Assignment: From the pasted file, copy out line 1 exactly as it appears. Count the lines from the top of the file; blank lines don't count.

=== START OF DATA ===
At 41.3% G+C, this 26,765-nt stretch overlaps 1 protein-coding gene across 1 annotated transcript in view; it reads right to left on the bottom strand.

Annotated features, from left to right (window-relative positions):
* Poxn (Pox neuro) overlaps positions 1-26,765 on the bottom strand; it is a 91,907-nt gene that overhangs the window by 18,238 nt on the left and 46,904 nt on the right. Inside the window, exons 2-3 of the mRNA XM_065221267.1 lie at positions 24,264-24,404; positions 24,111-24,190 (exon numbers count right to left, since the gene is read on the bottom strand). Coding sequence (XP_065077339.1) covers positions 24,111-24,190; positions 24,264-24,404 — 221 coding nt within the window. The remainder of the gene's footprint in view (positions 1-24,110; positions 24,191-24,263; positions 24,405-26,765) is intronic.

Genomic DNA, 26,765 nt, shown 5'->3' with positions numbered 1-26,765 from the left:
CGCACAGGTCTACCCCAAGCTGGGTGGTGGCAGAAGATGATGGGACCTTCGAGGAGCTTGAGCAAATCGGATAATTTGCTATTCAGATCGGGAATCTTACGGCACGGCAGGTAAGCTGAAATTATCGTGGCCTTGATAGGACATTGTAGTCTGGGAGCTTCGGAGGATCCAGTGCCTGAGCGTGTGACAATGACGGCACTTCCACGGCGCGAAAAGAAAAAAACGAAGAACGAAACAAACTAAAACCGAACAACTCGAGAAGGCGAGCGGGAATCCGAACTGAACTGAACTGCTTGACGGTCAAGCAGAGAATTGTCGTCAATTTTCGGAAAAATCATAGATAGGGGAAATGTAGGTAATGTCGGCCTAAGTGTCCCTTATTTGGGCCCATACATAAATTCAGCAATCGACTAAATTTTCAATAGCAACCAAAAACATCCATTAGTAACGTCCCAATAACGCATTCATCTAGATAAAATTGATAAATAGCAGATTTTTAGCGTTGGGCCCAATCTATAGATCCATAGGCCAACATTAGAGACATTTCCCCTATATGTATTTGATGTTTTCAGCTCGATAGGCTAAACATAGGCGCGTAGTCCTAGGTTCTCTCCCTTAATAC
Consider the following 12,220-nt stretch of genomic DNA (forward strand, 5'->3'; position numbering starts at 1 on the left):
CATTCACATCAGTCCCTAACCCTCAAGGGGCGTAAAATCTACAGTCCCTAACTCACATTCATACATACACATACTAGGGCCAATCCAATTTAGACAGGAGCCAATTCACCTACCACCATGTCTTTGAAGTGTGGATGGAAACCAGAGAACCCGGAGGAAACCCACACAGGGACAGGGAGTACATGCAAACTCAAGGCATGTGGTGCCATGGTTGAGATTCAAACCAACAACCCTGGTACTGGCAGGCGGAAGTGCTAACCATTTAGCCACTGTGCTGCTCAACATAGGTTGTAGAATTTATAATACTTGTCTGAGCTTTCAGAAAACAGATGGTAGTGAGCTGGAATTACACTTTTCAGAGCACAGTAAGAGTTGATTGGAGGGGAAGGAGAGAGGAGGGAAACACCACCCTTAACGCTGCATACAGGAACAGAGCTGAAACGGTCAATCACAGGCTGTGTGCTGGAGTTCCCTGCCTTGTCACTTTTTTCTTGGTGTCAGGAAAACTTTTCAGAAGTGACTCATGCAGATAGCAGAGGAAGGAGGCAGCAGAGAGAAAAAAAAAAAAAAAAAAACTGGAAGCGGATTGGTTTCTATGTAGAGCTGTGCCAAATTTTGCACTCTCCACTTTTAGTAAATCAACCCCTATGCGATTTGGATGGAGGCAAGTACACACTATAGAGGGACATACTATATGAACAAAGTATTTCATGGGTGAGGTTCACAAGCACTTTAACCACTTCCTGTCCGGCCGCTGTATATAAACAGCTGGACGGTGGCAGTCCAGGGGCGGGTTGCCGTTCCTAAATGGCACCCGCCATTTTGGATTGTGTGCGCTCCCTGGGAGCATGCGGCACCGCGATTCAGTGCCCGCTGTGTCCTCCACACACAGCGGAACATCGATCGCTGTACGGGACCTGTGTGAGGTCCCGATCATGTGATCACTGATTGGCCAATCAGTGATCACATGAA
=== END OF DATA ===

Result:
At 41.3% G+C, this 26,765-nt stretch overlaps 1 protein-coding gene across 1 annotated transcript in view; it reads right to left on the bottom strand.